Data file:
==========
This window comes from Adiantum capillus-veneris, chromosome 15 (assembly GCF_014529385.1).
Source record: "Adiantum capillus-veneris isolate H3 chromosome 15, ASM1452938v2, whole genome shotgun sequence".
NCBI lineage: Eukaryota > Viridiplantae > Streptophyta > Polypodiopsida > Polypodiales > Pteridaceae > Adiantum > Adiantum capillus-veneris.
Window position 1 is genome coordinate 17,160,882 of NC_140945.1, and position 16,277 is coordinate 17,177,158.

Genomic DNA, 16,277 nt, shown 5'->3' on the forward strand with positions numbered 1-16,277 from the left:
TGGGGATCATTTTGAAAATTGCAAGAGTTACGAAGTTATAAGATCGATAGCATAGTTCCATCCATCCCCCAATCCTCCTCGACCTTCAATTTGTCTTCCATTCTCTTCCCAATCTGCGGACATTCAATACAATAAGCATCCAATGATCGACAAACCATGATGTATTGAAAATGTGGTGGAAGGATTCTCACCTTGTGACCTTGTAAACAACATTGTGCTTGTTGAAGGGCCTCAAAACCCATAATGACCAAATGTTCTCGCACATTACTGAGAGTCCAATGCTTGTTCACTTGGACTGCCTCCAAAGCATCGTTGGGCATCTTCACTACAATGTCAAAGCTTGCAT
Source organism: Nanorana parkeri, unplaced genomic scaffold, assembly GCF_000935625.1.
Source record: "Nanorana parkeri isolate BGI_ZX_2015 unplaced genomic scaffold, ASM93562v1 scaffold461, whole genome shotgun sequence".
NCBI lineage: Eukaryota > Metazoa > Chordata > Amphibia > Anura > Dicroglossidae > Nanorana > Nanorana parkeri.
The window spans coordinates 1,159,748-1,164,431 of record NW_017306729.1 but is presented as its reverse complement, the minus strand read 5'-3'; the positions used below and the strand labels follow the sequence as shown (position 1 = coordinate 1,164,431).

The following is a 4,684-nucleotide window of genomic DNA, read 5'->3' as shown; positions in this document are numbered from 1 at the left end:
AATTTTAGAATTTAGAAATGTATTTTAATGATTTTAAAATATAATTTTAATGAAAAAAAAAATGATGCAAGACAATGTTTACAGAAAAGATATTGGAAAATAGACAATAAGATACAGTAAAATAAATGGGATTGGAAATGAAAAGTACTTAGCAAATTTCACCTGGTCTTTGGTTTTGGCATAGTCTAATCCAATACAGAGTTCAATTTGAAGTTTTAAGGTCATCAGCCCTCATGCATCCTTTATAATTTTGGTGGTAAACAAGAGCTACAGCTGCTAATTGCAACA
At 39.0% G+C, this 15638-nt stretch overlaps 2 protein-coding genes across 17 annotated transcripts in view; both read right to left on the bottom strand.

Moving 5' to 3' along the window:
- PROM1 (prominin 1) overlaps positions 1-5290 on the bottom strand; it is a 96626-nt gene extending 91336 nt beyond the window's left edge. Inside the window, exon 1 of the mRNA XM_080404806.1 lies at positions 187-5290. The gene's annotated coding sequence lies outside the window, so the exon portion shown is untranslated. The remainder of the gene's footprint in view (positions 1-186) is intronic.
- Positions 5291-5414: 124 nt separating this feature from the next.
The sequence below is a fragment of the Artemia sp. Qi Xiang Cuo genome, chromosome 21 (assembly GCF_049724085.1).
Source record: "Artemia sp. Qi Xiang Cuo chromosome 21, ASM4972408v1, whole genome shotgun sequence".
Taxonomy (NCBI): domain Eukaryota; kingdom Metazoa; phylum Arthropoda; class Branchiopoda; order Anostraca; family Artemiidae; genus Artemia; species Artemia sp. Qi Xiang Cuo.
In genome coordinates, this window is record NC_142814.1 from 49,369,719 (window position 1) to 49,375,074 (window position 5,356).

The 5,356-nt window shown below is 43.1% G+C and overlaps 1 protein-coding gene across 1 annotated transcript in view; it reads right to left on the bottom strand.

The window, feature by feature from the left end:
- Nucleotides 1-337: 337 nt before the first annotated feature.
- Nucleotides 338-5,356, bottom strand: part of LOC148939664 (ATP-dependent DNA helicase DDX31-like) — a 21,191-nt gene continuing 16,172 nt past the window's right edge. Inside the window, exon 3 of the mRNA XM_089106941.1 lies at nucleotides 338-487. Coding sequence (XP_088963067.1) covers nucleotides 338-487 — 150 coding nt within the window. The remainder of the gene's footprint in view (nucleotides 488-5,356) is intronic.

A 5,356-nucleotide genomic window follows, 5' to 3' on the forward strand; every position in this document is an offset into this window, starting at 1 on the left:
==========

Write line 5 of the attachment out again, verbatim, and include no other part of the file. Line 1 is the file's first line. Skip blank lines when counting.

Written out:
Genomic DNA, 16,277 nt, shown 5'->3' on the forward strand with positions numbered 1-16,277 from the left: